Published: Wed, December 05, 2018
Global News | By Blake Casey

Yemen's Houthi rebels head to Sweden for expected peace talks

Yemen's Houthi rebels head to Sweden for expected peace talks

Abdullah Al-Alimy, head of Yemen's Presidency Office, said on his official Twitter account that the government delegation will put the concerns and aspirations of the Yemeni people as the priority.

Griffiths hopes to reach a deal on reopening Sanaa airport and securing a prisoner swap and a ceasefire in Hodeidah as a foundation for a wider truce, including a halt to coalition air strikes that have killed thousands of civilians and Houthi missile attacks on Saudi cities.

Hadi Haig, a government official, told the AFP news agency that the deal covered between 1,500 and 2,000 pro-government forces and between 1,000 and 1,500 Houthi rebels.

The last attempt to hold Yemen peace talks failed in September after the Houthi delegation didn't show up.

"The country with the biggest problem in 2019 is going to be Yemen", OCHA chief Mark Lowcock told reporters in Geneva.

The expected talks come after the coalition approved the transfer of 50 wounded Houthi rebels to the Omani capital Muscat for treatment on Monday.

The rebels had said they would attend the talks in Sweden if they were guaranteed safe passage and the evacuations.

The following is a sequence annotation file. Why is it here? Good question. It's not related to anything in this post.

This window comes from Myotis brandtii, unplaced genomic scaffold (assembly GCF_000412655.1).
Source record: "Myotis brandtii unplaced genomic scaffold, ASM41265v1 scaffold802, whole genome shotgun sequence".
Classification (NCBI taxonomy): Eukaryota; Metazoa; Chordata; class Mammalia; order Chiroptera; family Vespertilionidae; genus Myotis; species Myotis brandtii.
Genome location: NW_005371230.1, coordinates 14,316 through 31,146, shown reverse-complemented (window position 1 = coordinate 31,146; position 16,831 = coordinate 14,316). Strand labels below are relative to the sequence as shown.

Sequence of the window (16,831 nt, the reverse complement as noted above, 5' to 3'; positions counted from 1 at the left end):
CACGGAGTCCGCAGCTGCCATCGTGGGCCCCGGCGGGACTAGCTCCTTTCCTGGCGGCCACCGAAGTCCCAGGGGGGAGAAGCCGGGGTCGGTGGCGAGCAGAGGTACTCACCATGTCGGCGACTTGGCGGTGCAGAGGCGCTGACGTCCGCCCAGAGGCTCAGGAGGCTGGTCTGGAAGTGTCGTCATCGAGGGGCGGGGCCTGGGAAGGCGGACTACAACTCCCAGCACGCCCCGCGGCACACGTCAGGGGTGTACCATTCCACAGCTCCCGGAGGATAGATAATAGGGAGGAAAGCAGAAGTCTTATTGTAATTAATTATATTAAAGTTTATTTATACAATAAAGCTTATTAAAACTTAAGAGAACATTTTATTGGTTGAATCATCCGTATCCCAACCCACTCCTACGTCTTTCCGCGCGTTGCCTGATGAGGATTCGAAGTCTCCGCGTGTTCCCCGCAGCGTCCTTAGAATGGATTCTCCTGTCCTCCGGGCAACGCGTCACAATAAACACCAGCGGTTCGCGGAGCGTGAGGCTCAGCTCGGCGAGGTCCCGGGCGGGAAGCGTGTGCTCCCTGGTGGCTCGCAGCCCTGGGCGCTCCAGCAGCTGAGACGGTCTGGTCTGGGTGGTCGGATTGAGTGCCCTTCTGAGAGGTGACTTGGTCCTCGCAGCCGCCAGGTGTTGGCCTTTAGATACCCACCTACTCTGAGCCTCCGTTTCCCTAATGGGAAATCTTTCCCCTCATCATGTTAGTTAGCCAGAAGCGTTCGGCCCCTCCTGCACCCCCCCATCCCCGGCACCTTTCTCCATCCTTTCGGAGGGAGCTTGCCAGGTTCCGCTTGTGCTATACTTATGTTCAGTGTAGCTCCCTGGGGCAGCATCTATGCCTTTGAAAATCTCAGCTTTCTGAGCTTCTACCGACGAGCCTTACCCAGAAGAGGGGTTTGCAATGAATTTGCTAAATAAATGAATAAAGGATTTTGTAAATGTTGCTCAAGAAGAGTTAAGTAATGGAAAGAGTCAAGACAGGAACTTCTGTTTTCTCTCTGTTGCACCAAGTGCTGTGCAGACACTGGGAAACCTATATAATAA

Although no date has been announced for the start of the talks, Yemeni government sources say they could get under way on Thursday.

China agrees to 'reduce and remove' tariffs on U.S. cars
The truce boosted global markets on Monday with world stocks up almost 1 percent. "I don't agree with that", he said. The president also touted an agreement with China to reduce tariffs on cars entering China from the United States.


A United Nations source said efforts were being made to reopen Sanaa International Airport, closed for the past three years because of the war between the Iran-aligned Houthis and the Yemeni government backed by a Saudi-led coalition.

The US State Department spokeswoman Heather Nauert said: "We have no illusions, and we know that this process will not be easy, but we welcome this first necessary and vital step".

On the government side, they include former defence minister Mahmoud al-Subaihi, who has been held by the rebels ever since they overran the capital in late 2014, and President Abedrabbo Mansour Hadi's brother Nasser, a general and former senior intelligence official.

Abdul Qader al Murtaza, the chairman of the Houthi administration's Committee for Prisoner Affairs, didn't specify the numbers involved but said the agreement marked the first step toward resolving Yemen's humanitarian crisis.

Back in June, the Saudi-led coalition launched an offensive on the port city of Hudaydah despite worldwide warnings that it would compound the war-torn nation's humanitarian crisis. Three-quarters of the population, or 22 million, rely on aid.

The nearly four years of the Yemeni war have killed more than 10,000 people, mostly civilians, displaced 3 million others, and pushed the country to the brink of starvation.

A coalition-backed government offensive on the rebel-held Red Sea port of Hodeida has threatened to cut virtually the only gateway for UN-supervised aid.

The coalition spokesman said military operations in Hodeida were "ongoing" on Monday.

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